Will the ECB carry on bullying governments into doing what it wants?

The central bank sees the merit of the carrot and the stick. Democracy? Not so much.

The European Central Bank announces its next monetary policy decision at 1:30pm today, and here's hoping it's a good one.

The eurozone is by no means fixed, and as Alphaville's Izabella Kaminska points out:

The ECB’s accomodative policy has failed to make an impact due to a broken transmission mechanism. Under its own mandates, this leaves the ECB open to the use of unconventional tactics to get it going again.

What sort of unconventional tactics? Well, the expected plan looks to be to begin primary debt purchases – the ECB will start to buy debt directly from the European Stability Mechanism (the organisation in charge of the eurozone bailouts).

But the really worrying possibility in today's announcement is highlighted by Slate's Matt Yglesias:

Here's Philipp Rösler, Vice-Chancellor of Germany and Economy Minister, offering the clearest account yet of how European monetary policy has gone so far off the rails:

“If you take away the interest rate pressure on individual states, you also take away the pressure for them to reform.”

The view here is that because countries ought to pursue good pro-growth structural policies, central banks ought to create unfavorable monetary conditions as a way of pressuring countries to pursue structural reforms.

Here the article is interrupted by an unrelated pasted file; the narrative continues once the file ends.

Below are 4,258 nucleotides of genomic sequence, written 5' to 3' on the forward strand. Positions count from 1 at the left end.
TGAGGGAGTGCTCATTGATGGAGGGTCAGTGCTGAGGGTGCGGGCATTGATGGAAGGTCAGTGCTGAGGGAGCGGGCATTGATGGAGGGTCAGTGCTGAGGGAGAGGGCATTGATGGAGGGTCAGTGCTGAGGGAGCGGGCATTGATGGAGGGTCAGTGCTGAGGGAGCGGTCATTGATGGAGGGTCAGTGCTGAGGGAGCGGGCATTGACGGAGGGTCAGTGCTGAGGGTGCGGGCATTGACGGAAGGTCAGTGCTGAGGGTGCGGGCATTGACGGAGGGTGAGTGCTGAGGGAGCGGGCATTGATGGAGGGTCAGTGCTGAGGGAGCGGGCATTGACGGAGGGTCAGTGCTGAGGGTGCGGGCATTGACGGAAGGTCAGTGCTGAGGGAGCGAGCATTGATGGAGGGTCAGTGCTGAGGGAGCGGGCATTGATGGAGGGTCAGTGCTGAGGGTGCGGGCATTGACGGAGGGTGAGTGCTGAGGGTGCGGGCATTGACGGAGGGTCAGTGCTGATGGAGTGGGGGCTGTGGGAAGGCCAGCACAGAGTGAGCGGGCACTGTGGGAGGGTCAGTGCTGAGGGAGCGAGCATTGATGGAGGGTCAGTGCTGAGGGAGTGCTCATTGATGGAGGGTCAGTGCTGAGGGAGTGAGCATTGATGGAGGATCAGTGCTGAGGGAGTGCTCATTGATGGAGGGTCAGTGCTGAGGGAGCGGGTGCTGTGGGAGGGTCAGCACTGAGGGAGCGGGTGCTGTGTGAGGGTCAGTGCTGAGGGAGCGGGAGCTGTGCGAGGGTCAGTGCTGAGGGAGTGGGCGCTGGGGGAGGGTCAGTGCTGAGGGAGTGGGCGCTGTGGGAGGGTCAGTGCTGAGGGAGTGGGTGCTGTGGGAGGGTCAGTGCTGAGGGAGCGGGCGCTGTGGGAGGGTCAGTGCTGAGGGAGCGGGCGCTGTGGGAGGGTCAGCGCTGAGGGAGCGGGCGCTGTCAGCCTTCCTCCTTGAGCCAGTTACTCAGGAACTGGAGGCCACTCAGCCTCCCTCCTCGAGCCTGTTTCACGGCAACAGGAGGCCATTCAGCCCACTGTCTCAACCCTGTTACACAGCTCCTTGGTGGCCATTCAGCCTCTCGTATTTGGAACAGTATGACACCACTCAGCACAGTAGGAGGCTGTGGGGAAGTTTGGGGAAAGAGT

Yglesias points out that this tactic makes it impossible to tell which structural reforms have actually worked, but the other massively damaging aspect is what it does to the democratic legitimacy of the Bank. They are using their one tool, not to improve the economy of the eurozone, but to cajole elected governments into doing things they wouldn't do otherwise. It's the sort of thing that makes a person take Nigel Farage seriously.

Protesters camp outside the ECB in Frankfurt in October 2011. Photograph: Getty Images

Alex Hern is a technology reporter for the Guardian. He was formerly staff writer at the New Statesman. You should follow Alex on Twitter.

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Could Jeremy Corbyn still be excluded from the leadership race? The High Court will rule today

Labour donor Michael Foster has applied for a judgement. 

If you thought Labour's National Executive Committee's decision to let Jeremy Corbyn automatically run again for leader was the end of it, think again. 

Today, the High Court will decide whether the NEC made the right judgement - or if Corbyn should have been forced to seek nominations from 51 MPs, which would effectively block him from the ballot.

The legal challenge is brought by Michael Foster, a Labour donor and former parliamentary candidate. Corbyn is listed as one of the defendants.

Before the NEC decision, both Corbyn's team and the rebel MPs sought legal advice.

Foster has maintained he is simply seeking the views of experts. 

Nevertheless, he has clashed with Corbyn before. He heckled the Labour leader, whose party has been racked with anti-Semitism scandals, at a Labour Friends of Israel event in September 2015, where he demanded: "Say the word Israel."

But should the judge decide in favour of Foster, would the Labour leadership challenge really be over?

Dr Peter Catterall, a reader in history at Westminster University and a specialist in opposition studies, doesn't think so. He said: "The Labour party is a private institution, so unless they are actually breaking the law, it seems to me it is about how you interpret the rules of the party."

Corbyn's bid to be personally mentioned on the ballot paper was a smart move, he said, and the High Court's decision is unlikely to heal wounds.

 "You have to ask yourself, what is the point of doing this? What does success look like?" he said. "Will it simply reinforce the idea that Mr Corbyn is being made a martyr by people who are out to get him?"